The Summer Guest" by Alison Anderson is Urmi's favorite. Novelist describes the premise: "After a diary documenting a friendship between a young Ukrainian doctor and author Anton Chekhov is found, Katya Kendall believes it may be the key to saving her struggling publishing house." If you enjoyed "The Optimist's Daughter," "All the Light We Cannot See" or "Napoleon's Last Island" you may enjoy this one as well, according to Novelist.
I chose "Hypothermia" by Arnaldur Indridason for the display. It's been five years since I read this Icelandic mystery, but I still think about it. It's haunting and deals with a sinister plot behind a presumed suicide at a lake house, plus the reopening of the cold case of a young couple who went missing one summer day.
"A Backpack, A Bear, and Eight Crates of Vodka" by Lev Golinkin is Alice's selection. It's a wonderful memoir about a boy and his family immigrating from Russia in the 1970s which is both comic and touching. If you are wondering about the title - Lev's family left with his teddy bear in his backpack, plus eight crates of vodka to grease the bureaucratic wheels for their escape from Russia.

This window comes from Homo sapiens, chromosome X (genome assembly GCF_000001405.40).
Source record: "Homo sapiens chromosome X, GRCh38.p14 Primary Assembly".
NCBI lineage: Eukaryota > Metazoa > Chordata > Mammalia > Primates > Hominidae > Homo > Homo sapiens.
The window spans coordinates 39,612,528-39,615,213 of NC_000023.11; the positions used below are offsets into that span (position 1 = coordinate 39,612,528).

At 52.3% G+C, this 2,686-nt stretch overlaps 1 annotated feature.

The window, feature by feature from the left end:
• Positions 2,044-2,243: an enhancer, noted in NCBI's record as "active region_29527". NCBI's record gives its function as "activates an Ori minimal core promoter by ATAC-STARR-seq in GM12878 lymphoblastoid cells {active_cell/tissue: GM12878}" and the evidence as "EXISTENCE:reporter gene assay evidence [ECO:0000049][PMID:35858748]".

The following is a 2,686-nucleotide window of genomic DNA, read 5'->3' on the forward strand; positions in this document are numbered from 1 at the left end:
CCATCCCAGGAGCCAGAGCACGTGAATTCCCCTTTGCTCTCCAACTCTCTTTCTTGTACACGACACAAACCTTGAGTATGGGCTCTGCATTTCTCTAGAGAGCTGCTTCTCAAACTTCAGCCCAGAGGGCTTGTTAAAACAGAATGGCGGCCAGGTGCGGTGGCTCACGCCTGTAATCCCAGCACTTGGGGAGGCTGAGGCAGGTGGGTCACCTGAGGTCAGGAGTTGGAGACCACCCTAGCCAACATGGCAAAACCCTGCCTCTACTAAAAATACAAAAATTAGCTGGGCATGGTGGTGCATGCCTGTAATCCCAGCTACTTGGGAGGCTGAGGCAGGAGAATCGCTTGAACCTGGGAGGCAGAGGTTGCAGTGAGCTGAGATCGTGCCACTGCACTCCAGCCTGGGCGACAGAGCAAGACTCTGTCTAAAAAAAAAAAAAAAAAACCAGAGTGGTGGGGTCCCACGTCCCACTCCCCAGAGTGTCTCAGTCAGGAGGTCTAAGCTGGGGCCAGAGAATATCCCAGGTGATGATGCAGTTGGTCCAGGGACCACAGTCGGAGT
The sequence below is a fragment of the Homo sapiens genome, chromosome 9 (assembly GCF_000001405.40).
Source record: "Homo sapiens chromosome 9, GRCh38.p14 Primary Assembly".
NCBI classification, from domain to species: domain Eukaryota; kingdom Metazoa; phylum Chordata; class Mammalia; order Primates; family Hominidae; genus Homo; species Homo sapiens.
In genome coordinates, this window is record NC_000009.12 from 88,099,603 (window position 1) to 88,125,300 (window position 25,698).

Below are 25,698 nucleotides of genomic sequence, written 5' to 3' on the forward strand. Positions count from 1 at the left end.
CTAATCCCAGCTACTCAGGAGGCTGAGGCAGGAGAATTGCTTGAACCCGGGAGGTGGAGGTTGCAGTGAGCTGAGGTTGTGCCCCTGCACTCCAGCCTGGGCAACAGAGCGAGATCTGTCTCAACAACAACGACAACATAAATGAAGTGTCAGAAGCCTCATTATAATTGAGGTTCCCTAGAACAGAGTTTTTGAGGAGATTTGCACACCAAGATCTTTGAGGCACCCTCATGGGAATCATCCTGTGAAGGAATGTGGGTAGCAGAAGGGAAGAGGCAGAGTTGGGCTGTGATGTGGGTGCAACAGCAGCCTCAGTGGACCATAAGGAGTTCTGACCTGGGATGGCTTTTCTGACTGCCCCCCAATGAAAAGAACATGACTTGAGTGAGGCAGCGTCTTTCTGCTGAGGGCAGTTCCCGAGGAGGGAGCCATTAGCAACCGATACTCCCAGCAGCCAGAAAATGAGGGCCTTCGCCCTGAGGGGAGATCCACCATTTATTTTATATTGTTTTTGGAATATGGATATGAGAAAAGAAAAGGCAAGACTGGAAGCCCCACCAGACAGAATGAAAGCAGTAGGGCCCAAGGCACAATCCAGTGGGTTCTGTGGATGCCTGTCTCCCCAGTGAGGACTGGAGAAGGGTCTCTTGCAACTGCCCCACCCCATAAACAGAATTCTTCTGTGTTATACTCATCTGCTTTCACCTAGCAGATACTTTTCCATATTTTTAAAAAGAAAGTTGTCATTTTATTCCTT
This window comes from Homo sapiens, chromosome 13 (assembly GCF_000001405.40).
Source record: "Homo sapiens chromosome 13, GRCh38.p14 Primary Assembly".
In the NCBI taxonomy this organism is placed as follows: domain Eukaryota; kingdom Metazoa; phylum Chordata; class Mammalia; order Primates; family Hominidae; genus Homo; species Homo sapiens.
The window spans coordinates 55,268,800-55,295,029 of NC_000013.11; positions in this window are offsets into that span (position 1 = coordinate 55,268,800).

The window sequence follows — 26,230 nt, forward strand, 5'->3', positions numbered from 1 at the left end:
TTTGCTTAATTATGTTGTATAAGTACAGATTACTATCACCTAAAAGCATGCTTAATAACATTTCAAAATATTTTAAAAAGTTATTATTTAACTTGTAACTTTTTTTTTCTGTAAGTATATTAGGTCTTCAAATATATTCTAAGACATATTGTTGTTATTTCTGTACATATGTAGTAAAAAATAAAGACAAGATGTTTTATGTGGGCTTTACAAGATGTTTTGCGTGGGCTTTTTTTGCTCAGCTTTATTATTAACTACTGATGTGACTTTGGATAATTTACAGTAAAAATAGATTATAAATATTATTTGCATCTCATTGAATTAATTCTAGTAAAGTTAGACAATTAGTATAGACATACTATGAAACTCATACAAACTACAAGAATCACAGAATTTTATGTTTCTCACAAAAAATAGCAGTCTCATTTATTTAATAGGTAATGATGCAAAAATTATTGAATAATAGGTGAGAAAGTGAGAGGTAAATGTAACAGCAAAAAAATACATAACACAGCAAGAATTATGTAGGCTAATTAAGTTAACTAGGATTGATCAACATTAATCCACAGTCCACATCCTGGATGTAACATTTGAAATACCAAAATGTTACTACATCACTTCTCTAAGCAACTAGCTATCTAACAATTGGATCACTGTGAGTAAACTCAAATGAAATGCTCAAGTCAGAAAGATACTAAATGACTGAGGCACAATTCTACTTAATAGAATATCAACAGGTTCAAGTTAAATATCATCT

"Villette" by Charlotte Bronte is another one of my picks. Pretend you are a kid on summer break who's been assigned a classic, but this time read the one that's better than Jane Eyre. Gentlewoman Lucy Snowe becomes penniless in England and decides to look for a governess position in a Brussels-like city in Belgium, but soon finds herself teaching English at a girls' boarding school. This semi-autobiographical novel is almost 700 pages long, so clear your reading calendar.